• Thought leadership. Content helps to position you as a knowledgeable and valued expert;
  • More effective engagement. Content targeted to the needs of those reading your posts, updates and tweets will keep them coming back;
  • Becomes a sharable asset. Content created with some type of social media layer — social bookmarks, Facebook Like, "Tweet This" – can be shared by fans and followers. In fact, no content should be created that does not have social sharing capabilities associated with it;
  • You move up the mind-share food chain – with a bazillion other social media options, the more entertaining, pertinent and engaging your content, the more loyal readers will be to at least glance at your latest post(s).
II. Thou shalt keep thy content relevant and timely
Social media is based on conversations, and conversations must be kept fresh and alive or they quickly become easily ignored white noise. If a visitor or church member comes to your page and sees that it hasn’t been updated in a few days (that’s days, not weeks), the questions and comments from readers haven’t been replied to and/or (shudder) the content is new but the topic is “so last Tuesday” then you run the real risk of never seeing that visitor again. Use discussions and questions to learn more about your supporters, volunteers and donors, Remember, the more you know about your most supportive people the more they can help you to your goals and to build your church social media network and in so doing move closer to engaging in your cause. Some other things to consider include:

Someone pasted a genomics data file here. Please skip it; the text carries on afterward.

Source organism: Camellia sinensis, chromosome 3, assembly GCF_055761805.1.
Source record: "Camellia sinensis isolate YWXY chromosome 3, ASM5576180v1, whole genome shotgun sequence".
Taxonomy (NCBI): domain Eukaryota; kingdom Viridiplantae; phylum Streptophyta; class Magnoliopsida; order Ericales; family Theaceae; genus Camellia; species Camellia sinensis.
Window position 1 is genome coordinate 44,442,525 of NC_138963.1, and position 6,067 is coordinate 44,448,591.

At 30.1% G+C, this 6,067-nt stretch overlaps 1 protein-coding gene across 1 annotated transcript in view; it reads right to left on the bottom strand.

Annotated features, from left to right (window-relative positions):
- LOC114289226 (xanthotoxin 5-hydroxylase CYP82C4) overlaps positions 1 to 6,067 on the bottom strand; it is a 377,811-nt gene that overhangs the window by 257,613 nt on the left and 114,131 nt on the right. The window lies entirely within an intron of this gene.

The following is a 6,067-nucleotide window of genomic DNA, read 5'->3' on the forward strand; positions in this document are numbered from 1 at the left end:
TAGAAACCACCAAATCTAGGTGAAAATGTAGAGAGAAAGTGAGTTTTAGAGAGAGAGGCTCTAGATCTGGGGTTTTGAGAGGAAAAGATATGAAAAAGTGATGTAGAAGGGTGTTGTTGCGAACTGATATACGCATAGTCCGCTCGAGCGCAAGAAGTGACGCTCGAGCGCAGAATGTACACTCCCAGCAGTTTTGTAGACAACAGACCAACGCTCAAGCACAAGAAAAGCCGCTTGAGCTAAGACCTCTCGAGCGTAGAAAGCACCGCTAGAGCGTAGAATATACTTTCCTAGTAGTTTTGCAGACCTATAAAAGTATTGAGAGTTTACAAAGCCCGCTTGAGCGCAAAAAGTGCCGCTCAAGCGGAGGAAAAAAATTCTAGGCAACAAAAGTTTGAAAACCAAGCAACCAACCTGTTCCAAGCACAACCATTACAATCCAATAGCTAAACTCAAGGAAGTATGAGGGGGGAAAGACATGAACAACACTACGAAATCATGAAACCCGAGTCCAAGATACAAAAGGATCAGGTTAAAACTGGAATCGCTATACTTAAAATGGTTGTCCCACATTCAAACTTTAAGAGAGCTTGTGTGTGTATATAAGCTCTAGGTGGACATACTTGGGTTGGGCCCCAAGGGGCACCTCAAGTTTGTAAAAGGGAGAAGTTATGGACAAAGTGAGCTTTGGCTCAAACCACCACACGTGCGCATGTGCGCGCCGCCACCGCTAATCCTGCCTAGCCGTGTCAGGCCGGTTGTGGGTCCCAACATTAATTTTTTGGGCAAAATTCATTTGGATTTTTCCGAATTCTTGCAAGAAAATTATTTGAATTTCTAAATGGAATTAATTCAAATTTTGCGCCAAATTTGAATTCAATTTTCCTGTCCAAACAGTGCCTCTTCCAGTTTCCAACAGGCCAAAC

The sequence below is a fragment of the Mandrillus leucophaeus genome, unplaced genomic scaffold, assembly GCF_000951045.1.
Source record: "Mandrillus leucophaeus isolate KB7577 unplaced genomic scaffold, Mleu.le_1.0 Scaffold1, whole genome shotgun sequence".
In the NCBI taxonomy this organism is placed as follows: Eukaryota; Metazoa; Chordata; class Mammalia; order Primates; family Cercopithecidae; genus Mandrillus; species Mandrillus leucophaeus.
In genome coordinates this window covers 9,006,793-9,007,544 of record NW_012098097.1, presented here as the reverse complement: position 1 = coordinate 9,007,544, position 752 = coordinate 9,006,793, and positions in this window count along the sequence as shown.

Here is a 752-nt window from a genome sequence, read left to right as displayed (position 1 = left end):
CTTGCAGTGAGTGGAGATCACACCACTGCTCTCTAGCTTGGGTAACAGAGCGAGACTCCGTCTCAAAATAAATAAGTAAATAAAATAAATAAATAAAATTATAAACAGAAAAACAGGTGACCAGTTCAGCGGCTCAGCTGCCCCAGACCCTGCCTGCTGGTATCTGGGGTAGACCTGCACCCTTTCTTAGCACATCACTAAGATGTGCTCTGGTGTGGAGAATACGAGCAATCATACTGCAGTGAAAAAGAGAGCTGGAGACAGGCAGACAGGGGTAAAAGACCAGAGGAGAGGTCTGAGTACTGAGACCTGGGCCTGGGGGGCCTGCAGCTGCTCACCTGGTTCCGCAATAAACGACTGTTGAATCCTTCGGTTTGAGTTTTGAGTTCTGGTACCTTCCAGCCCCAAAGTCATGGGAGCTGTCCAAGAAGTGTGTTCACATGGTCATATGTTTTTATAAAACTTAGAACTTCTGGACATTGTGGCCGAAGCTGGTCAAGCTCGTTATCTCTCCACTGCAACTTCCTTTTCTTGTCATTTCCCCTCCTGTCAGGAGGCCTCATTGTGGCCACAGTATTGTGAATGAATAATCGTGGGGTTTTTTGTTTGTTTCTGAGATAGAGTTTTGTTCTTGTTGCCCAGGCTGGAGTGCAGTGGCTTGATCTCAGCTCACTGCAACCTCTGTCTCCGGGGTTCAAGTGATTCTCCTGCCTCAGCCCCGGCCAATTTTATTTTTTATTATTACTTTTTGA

• Make sure your message is relevant to what’s happening at the moment and support the overall message and mission of your church.